The second the freelancer has paid the arbitration fee on a contract worth less than $ 291, the client can only lose, if they pay the arbitration fee they lose money, and if they do not, they also lose the money in Escrow

So the client will not proceed with arbitration because it makes no sense.

 


Haider I wrote:

You said "Your Poor Judgment", so that means No New Clients should be accepted on the platform?


No, it obviously does not. This client first tried to pay you off the platform and then messed about with the trial contract.

 


Haider I wrote:

All the time you're mentioning $10, and I'm dragging you to the conversation of such things involving big amounts.



"Big amounts" meaning thousands then make arbitration worthwhile.

 

Community Guru
Amanda L Member Since: Jan 23, 2018
15 of 29

You are protected though. Decline the refund, and let him open a dispute. I sort of doubt he will. But if he does, stand your ground and demand payment or abitration. He won't go to arbitration. Not if he won't just pay the $10. 

 

I'm a little confused at how a client can cancel a contract once work has been submitted. It seems like that should not be possible at this point. 

Community Guru
Christine A Member Since: May 4, 2016
16 of 29

Amanda L wrote:

 

I'm a little confused at how a client can cancel a contract once work has been submitted. It seems like that should not be possible at this point.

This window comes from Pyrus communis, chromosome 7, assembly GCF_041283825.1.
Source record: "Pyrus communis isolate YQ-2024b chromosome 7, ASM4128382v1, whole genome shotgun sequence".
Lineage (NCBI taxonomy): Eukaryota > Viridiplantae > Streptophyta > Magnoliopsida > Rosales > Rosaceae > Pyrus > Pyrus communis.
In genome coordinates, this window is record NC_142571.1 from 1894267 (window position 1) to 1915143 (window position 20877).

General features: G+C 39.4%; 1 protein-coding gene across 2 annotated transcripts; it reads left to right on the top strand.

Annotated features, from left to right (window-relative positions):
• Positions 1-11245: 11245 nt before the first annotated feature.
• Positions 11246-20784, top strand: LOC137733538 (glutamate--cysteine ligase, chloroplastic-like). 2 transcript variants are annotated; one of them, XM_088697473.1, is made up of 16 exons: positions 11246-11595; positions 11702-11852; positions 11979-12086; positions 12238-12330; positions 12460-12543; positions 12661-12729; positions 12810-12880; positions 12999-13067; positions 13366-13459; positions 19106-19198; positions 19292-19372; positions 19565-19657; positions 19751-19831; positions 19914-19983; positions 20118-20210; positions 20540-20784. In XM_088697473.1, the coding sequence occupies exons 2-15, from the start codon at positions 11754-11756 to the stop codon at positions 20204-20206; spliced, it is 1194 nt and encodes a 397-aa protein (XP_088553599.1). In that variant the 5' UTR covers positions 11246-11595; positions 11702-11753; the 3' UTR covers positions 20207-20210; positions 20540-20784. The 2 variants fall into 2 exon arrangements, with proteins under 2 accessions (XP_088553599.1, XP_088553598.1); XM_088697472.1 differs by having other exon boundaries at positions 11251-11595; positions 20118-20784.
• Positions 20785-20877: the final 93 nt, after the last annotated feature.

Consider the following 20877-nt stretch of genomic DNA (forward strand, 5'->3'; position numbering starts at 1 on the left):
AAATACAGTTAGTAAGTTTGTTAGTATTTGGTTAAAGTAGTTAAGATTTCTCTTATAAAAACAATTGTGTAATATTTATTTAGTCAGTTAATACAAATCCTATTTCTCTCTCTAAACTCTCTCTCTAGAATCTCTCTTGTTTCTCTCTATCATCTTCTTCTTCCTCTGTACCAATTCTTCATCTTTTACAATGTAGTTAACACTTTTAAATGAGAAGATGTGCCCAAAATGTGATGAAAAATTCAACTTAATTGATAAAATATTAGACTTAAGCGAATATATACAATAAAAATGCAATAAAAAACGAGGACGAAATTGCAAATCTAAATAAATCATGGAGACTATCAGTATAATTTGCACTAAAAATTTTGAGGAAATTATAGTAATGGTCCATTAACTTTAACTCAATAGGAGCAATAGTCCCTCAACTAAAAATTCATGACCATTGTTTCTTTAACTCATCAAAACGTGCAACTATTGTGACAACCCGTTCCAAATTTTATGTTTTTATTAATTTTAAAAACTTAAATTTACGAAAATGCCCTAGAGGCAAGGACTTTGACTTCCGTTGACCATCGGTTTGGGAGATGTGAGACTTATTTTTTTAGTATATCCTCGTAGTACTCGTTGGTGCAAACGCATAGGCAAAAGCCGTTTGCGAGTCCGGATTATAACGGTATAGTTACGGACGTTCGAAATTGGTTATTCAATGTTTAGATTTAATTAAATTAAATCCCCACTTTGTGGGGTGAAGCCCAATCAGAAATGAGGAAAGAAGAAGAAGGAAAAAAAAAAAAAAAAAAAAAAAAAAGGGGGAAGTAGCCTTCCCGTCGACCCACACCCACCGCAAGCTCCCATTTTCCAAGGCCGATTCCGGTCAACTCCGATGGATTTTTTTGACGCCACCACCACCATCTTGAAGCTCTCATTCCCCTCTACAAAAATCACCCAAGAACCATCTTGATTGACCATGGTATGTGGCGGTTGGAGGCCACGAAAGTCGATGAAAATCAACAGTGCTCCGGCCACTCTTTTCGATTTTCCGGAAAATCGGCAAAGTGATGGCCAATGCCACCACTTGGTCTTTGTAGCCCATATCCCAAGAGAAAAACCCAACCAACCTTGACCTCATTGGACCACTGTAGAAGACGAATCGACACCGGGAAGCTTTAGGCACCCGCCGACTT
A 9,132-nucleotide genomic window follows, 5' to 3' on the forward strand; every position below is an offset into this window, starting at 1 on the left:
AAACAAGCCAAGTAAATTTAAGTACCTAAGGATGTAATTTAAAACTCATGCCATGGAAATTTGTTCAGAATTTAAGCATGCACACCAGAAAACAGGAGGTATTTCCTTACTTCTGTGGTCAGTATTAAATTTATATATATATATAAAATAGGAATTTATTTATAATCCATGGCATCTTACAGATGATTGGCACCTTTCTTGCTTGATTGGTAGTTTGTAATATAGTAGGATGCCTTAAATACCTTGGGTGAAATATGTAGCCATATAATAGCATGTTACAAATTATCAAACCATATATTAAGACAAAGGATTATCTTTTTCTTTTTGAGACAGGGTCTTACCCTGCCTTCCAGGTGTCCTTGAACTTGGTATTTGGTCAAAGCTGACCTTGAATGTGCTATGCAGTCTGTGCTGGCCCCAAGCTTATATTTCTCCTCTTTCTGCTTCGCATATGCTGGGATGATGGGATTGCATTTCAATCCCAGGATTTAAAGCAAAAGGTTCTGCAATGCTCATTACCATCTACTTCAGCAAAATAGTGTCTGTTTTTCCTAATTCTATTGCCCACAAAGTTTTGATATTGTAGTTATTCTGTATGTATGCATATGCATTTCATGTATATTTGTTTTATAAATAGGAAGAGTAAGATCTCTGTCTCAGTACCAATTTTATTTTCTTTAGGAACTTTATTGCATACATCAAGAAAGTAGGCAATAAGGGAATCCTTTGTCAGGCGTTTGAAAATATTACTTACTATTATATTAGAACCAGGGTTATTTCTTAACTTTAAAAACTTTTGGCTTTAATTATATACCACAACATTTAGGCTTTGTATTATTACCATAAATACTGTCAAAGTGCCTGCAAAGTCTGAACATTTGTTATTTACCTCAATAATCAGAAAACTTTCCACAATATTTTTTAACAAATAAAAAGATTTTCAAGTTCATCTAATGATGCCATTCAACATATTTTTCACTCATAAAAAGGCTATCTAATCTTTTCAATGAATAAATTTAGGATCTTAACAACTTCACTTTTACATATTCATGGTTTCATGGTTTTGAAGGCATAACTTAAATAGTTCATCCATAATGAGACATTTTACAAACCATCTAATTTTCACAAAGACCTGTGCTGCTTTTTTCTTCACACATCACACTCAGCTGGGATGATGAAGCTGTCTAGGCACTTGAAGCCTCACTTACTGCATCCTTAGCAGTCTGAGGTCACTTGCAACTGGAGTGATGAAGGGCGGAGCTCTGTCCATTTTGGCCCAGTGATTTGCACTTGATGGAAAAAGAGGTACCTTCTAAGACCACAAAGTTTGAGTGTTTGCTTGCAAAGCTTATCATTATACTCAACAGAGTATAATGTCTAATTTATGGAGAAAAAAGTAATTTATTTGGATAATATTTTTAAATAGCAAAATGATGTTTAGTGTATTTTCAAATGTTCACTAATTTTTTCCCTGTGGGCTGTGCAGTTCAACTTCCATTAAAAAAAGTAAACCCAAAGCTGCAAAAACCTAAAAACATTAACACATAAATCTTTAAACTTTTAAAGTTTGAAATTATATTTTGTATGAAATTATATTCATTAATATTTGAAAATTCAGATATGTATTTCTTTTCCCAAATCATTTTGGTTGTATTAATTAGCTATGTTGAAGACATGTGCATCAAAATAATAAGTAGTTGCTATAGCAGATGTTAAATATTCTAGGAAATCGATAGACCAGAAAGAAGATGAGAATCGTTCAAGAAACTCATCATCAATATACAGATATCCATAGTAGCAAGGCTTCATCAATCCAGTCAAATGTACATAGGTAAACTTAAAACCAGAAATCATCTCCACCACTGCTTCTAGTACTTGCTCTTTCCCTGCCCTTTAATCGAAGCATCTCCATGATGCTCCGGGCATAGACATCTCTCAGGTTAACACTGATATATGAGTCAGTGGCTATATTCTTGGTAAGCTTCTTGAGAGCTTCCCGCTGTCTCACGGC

It's because there are lots of unskilled freelancers who do shoddy work and/or try to pass off stolen work as their own (this is no reflection on the OP, just a general observation). So yes, clients do need to be able to cancel their projects and/or ask for a refund.

Active Member
Haider I Member Since: Sep 6, 2017
17 of 29

Amanda L wrote:

You are protected though. Decline the refund, and let him open a dispute. I sort of doubt he will. But if he does, stand your ground and demand payment or abitration. He won't go to arbitration. Not if he won't just pay the $10. 

I'm a little confused at how a client can cancel a contract once work has been submitted. It seems like that should not be possible at this point. 


Thanks, Amanda, for your response. I'm not protected though, just look at the facts and ground realities here, If I don't respond to Refund it's automatically going to the client after 7 days, and if I go to Arbitration and the Client didn't go to Arbitration, of course, I'm having my money back but keeping in mind that I'm spending $290 for Arbitration just to prove that I own $10.

 

And Yes a Client can easily Cancel a Contract even after work has been submitted.

Community Guru
Jonathan H Member Since: Jun 19, 2019
18 of 29

Haider I wrote: